It is naïve to believe that sovereign nation-states consider anything but their core interests while dealing with the outside world. And seldom do these interests have anything to do with democratic norms and values.
BRI was China’s way of prolonging its economic development by financing projects abroad, in the expectation of juicy returns. While dispensing loans under the BRI, China didn’t bother about the recipient countries’ human rights and governance records. And it would be strange if China, a rising global power, were not looking to secure its interests, geopolitical or otherwise, through those business deals.
The same applies to the US. The new ‘Build Back Better World’ initiative it has pushed, at its heart, hopes to find new markets for American products and clients for international institutions it has traditionally financed. Plus, yes, it also aims to contain China’s economic and military rise.
But aren’t Western democracies more concerned about human rights and liberal values? It depends. Whatever they do at home, abroad, these are only cloaks to hide their competitive Hobbesian instincts. If the Americans were so concerned about democracy and human rights, why are they abandoning Afghanistan now? Only the American soldiers stand between the Taliban and the seat of government in Kabul. Soon as the Americans are out, the Taliban will impose sharia law, ban girls from attending schools, and outlaw all forms of entertainment.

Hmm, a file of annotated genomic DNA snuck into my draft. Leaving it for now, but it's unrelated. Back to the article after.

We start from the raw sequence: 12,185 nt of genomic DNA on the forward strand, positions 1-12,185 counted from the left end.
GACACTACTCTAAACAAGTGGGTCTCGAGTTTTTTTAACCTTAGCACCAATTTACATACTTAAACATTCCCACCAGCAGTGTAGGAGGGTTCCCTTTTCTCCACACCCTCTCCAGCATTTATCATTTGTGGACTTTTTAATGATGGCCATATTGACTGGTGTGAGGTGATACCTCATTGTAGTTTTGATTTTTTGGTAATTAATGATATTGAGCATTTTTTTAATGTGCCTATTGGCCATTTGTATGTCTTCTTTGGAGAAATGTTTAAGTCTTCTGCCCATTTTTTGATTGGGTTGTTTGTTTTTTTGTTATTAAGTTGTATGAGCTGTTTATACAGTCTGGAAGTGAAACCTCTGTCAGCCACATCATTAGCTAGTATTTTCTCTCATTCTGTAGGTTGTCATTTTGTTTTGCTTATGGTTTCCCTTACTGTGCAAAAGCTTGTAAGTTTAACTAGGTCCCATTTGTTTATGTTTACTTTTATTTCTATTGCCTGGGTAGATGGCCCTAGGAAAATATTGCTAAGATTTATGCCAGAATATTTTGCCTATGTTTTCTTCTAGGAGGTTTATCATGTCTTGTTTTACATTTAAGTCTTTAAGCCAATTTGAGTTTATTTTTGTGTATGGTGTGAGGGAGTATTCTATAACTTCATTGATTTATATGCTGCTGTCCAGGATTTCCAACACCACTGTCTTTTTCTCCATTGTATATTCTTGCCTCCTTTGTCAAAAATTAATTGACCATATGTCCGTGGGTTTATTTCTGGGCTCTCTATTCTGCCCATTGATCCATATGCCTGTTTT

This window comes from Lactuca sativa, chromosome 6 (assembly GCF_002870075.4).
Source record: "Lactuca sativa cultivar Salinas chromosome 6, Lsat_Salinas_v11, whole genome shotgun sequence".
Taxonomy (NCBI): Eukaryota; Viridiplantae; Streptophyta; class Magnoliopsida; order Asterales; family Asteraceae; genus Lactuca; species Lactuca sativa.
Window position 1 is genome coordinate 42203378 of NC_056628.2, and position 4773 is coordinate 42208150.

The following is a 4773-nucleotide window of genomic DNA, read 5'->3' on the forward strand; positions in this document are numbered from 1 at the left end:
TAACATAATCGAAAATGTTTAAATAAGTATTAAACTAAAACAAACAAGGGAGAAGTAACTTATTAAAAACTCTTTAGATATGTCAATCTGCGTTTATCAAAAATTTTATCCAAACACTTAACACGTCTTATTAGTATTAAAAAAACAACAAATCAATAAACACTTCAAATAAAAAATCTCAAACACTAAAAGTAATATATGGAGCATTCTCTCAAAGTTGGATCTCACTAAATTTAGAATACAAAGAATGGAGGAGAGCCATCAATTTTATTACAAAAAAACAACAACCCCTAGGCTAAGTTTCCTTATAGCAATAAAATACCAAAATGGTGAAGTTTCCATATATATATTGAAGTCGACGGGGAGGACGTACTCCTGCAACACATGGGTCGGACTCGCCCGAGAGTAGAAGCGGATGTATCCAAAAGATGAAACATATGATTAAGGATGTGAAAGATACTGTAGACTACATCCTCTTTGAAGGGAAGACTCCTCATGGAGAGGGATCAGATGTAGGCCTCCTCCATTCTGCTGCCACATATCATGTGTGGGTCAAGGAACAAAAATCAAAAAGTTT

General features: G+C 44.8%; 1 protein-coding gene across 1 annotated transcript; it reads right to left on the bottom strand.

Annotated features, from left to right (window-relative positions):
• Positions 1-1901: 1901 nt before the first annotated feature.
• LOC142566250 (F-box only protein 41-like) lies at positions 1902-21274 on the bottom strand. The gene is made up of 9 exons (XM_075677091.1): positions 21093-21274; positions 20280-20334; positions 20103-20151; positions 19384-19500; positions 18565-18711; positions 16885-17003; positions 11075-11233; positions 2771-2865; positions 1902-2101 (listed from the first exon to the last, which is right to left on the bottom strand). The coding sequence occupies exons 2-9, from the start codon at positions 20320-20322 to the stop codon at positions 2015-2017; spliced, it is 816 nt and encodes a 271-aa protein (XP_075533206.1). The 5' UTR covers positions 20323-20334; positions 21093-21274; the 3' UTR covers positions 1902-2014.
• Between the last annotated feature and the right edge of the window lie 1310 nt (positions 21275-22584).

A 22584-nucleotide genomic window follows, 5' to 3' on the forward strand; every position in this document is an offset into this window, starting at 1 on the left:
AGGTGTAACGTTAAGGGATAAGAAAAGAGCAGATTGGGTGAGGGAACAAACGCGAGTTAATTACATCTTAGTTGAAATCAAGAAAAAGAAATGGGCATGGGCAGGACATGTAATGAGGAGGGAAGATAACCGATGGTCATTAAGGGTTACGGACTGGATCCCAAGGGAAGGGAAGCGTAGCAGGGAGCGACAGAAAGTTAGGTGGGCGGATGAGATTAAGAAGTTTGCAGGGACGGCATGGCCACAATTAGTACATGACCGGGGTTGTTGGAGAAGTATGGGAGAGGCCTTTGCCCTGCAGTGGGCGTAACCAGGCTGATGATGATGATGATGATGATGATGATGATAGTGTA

Even in Nepal, the Americans backed the party-less regime of King Mahendra after he let the CIA use Mustang to wage a guerrilla war in Tibet. After 9/11, the US administration unequivocally supported King Gyanendra’s ‘war on terror’, with money and guns, helping him add fuel to the Maoist conflict. While our erstwhile Panchayat-era kings got ticker-tape parades in the US capitol, none of our democratic leaders have received similar welcomes there.
Am I saying Nepal should pick BRI over B3W? Not at all. Why do we need to choose? Let the two initiatives compete to win our trust, and to help us on our terms. The Americans entered Nepal in the late 1940s to safeguard their interests, but we wanted them here to secure our own interests: the involvement of a strong third actor like the US had become vital as India and China threatened to settle Nepal’s fate between them. Nepal is destined to continue with this delicate balancing act if it is to continue to preserve its independence.